[Knowing better, the Beast reaches up and touches Belle's cheek.]
Beast: At least...I got to see you...one last time.
(His hand falls and his eyes close.)
Belle: No. No! Please. Please! Please don't leave me! (Sobs) ...I love you...
[The last petal falls away, leaving Cogsworth, Lumiere, and Mrs. Potts distraught.]

[Belle's admission that she loves the Beast breaks the spell and turns him back into a human, bringing him back to life as well; he turns around and sees Belle for the first time as a human.]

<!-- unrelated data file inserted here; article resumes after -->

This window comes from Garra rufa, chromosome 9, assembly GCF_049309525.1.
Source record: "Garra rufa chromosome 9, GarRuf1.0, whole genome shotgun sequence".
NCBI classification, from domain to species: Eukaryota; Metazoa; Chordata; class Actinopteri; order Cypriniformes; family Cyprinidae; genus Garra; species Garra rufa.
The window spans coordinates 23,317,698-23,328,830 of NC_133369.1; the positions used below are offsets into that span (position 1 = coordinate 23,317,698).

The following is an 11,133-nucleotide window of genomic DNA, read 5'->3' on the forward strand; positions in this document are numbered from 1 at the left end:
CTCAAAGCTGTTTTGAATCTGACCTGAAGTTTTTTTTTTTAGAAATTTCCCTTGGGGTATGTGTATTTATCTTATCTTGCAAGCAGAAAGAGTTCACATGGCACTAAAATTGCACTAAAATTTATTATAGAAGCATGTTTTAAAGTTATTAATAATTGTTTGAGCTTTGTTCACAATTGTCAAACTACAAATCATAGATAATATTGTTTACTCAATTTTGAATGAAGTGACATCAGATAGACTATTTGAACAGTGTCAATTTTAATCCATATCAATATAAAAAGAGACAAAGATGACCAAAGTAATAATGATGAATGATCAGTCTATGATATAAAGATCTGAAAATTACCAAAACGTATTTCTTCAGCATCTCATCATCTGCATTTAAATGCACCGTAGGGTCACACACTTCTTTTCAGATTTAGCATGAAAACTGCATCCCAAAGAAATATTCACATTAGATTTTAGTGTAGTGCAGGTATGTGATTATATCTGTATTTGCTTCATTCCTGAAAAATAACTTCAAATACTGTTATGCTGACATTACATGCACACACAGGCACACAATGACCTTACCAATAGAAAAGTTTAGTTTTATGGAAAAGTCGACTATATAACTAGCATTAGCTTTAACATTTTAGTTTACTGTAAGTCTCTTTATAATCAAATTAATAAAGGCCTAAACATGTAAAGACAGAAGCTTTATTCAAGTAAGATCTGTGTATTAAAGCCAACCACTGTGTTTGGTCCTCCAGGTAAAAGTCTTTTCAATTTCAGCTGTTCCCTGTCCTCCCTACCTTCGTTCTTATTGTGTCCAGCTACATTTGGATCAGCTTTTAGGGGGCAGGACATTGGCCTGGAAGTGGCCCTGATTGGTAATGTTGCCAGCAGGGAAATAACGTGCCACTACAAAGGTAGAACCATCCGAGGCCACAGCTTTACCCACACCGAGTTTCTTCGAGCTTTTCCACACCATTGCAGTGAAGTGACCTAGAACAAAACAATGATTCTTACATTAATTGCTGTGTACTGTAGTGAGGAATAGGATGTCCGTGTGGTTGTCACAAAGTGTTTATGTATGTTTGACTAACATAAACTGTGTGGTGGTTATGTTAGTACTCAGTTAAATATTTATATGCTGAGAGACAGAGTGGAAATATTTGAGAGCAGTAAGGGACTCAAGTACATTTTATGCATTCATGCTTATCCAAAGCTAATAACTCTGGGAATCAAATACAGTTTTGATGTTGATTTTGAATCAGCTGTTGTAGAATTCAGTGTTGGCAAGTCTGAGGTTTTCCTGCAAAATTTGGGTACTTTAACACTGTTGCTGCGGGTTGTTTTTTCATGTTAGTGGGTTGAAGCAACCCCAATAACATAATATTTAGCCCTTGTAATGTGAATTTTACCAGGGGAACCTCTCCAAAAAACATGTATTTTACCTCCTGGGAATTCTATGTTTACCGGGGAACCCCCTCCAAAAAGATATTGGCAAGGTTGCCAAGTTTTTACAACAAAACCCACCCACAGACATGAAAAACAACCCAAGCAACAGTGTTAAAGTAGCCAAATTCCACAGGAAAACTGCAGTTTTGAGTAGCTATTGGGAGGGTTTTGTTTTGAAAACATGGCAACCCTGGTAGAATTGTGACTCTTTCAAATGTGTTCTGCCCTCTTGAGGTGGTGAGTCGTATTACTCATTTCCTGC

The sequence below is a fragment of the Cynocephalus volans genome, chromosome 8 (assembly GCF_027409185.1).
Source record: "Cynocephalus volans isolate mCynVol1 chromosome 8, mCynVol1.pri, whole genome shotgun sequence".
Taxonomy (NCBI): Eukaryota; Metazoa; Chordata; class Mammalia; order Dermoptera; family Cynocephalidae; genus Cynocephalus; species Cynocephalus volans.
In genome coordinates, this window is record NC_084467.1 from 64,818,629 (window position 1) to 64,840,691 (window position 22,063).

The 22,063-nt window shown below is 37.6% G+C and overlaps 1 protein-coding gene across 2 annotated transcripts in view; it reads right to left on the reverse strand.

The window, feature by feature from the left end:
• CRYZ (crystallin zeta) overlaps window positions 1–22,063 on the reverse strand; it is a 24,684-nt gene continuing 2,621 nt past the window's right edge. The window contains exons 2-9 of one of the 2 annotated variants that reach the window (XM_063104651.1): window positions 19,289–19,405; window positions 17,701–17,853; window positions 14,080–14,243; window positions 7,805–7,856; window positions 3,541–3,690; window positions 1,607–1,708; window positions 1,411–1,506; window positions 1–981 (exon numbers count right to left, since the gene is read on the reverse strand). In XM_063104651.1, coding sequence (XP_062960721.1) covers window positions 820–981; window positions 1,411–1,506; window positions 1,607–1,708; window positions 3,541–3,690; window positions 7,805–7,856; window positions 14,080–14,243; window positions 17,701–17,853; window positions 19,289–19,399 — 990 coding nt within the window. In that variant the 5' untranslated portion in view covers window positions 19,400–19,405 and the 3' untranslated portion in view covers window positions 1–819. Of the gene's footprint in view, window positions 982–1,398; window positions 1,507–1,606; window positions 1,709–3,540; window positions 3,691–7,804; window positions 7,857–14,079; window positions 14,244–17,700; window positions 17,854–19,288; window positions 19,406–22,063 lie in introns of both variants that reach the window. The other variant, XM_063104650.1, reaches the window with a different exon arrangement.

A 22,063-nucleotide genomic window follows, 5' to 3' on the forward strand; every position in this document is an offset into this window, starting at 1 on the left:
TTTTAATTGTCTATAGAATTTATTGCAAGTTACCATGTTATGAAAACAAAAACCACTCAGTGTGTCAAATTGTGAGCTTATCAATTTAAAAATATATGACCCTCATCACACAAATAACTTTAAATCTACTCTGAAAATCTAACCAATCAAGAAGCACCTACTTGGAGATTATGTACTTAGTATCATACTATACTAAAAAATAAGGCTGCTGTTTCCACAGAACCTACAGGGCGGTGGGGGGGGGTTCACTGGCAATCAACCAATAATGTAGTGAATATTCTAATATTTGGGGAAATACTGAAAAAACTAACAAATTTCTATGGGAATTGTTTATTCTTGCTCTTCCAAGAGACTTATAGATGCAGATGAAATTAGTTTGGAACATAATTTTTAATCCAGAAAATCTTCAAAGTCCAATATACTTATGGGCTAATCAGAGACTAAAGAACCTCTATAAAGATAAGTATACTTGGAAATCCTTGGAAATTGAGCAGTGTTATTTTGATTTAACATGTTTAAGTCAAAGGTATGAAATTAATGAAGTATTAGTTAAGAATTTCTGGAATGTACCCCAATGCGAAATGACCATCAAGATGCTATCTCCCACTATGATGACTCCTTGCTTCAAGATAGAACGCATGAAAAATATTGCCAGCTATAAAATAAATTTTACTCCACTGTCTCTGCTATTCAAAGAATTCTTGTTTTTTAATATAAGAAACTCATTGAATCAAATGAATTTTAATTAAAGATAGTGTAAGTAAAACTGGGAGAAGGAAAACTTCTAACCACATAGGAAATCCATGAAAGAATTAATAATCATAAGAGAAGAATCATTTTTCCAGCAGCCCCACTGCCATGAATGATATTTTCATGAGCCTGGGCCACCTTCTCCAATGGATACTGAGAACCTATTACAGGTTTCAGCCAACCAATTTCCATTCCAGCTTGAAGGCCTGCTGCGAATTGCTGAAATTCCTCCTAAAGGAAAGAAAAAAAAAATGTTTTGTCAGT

The Prince: Belle...it's me!
[Belle gazes into his eyes and recognizes him.]
Belle: It is you!
[The two of them kiss, which effectively breaks the spell on the castle and turns all the objects back into humans as well.]
The Prince: Lumiere! Cogsworth! Mrs. Potts! Look at us!
Chip: Mama! Mama!
[Chip and the footstool respectively turn back into a boy and a dog.]

Cogsworth: [shakes Lumiere's hand in truce] Well, Lumiere, old friend. Shall we let bygones be bygones?
Lumiere: Of course, mon ami. I told you she would break ze spell!
Cogsworth: I beg your pardon, old friend, [laughs] but I believe I told you.
Lumiere: No, you didn't! I told you!
Cogsworth: You most certainly did not, you pompous, paraffin-headed peabrain!
Lumiere: En garde, you-you overgrown pocket watch!
[The two begin fighting again.]

Cast

External links